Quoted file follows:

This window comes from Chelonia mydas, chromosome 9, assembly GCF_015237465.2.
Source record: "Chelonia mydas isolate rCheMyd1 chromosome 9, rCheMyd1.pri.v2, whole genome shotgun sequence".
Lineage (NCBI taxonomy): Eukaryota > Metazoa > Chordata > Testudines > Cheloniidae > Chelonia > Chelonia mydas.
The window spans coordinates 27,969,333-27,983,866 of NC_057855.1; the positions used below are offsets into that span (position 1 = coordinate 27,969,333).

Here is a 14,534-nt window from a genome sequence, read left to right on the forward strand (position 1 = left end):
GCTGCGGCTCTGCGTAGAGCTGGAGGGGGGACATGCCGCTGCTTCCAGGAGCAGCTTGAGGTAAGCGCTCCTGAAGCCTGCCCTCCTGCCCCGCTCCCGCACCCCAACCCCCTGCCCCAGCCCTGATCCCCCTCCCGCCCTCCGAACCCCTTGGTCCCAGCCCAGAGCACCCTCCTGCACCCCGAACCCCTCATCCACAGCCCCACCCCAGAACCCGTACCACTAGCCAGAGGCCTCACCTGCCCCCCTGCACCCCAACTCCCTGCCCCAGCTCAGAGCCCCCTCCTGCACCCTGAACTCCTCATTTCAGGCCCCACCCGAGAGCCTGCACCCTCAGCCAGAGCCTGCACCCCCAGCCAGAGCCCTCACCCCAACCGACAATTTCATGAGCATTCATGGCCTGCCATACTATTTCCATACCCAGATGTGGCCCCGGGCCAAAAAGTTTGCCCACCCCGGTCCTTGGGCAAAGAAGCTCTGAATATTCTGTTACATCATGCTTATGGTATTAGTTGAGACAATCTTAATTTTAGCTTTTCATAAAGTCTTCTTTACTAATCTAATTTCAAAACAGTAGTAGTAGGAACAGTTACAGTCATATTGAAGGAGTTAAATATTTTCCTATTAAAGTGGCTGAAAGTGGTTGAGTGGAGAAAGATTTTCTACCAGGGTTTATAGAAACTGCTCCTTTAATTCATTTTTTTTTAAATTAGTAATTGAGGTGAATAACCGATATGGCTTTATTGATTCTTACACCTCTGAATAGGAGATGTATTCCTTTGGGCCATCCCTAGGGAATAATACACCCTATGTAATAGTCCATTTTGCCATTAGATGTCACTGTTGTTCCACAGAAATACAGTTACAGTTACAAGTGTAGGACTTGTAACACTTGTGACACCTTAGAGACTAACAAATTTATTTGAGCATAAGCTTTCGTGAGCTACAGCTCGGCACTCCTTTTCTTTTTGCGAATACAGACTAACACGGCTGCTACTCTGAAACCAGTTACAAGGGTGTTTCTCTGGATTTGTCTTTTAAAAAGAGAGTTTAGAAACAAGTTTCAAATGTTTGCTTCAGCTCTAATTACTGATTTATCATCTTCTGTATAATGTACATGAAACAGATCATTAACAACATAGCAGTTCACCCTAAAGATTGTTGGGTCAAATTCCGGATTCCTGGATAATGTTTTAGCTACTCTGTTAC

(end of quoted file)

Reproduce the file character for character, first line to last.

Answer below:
This window comes from Chelonia mydas, chromosome 9, assembly GCF_015237465.2.
Source record: "Chelonia mydas isolate rCheMyd1 chromosome 9, rCheMyd1.pri.v2, whole genome shotgun sequence".
Lineage (NCBI taxonomy): Eukaryota > Metazoa > Chordata > Testudines > Cheloniidae > Chelonia > Chelonia mydas.
The window spans coordinates 27,969,333-27,983,866 of NC_057855.1; the positions used below are offsets into that span (position 1 = coordinate 27,969,333).

Here is a 14,534-nt window from a genome sequence, read left to right on the forward strand (position 1 = left end):
GCTGCGGCTCTGCGTAGAGCTGGAGGGGGGACATGCCGCTGCTTCCAGGAGCAGCTTGAGGTAAGCGCTCCTGAAGCCTGCCCTCCTGCCCCGCTCCCGCACCCCAACCCCCTGCCCCAGCCCTGATCCCCCTCCCGCCCTCCGAACCCCTTGGTCCCAGCCCAGAGCACCCTCCTGCACCCCGAACCCCTCATCCACAGCCCCACCCCAGAACCCGTACCACTAGCCAGAGGCCTCACCTGCCCCCCTGCACCCCAACTCCCTGCCCCAGCTCAGAGCCCCCTCCTGCACCCTGAACTCCTCATTTCAGGCCCCACCCGAGAGCCTGCACCCTCAGCCAGAGCCTGCACCCCCAGCCAGAGCCCTCACCCCAACCGACAATTTCATGAGCATTCATGGCCTGCCATACTATTTCCATACCCAGATGTGGCCCCGGGCCAAAAAGTTTGCCCACCCCGGTCCTTGGGCAAAGAAGCTCTGAATATTCTGTTACATCATGCTTATGGTATTAGTTGAGACAATCTTAATTTTAGCTTTTCATAAAGTCTTCTTTACTAATCTAATTTCAAAACAGTAGTAGTAGGAACAGTTACAGTCATATTGAAGGAGTTAAATATTTTCCTATTAAAGTGGCTGAAAGTGGTTGAGTGGAGAAAGATTTTCTACCAGGGTTTATAGAAACTGCTCCTTTAATTCATTTTTTTTTAAATTAGTAATTGAGGTGAATAACCGATATGGCTTTATTGATTCTTACACCTCTGAATAGGAGATGTATTCCTTTGGGCCATCCCTAGGGAATAATACACCCTATGTAATAGTCCATTTTGCCATTAGATGTCACTGTTGTTCCACAGAAATACAGTTACAGTTACAAGTGTAGGACTTGTAACACTTGTGACACCTTAGAGACTAACAAATTTATTTGAGCATAAGCTTTCGTGAGCTACAGCTCGGCACTCCTTTTCTTTTTGCGAATACAGACTAACACGGCTGCTACTCTGAAACCAGTTACAAGGGTGTTTCTCTGGATTTGTCTTTTAAAAAGAGAGTTTAGAAACAAGTTTCAAATGTTTGCTTCAGCTCTAATTACTGATTTATCATCTTCTGTATAATGTACATGAAACAGATCATTAACAACATAGCAGTTCACCCTAAAGATTGTTGGGTCAAATTCCGGATTCCTGGATAATGTTTTAGCTACTCTGTTAC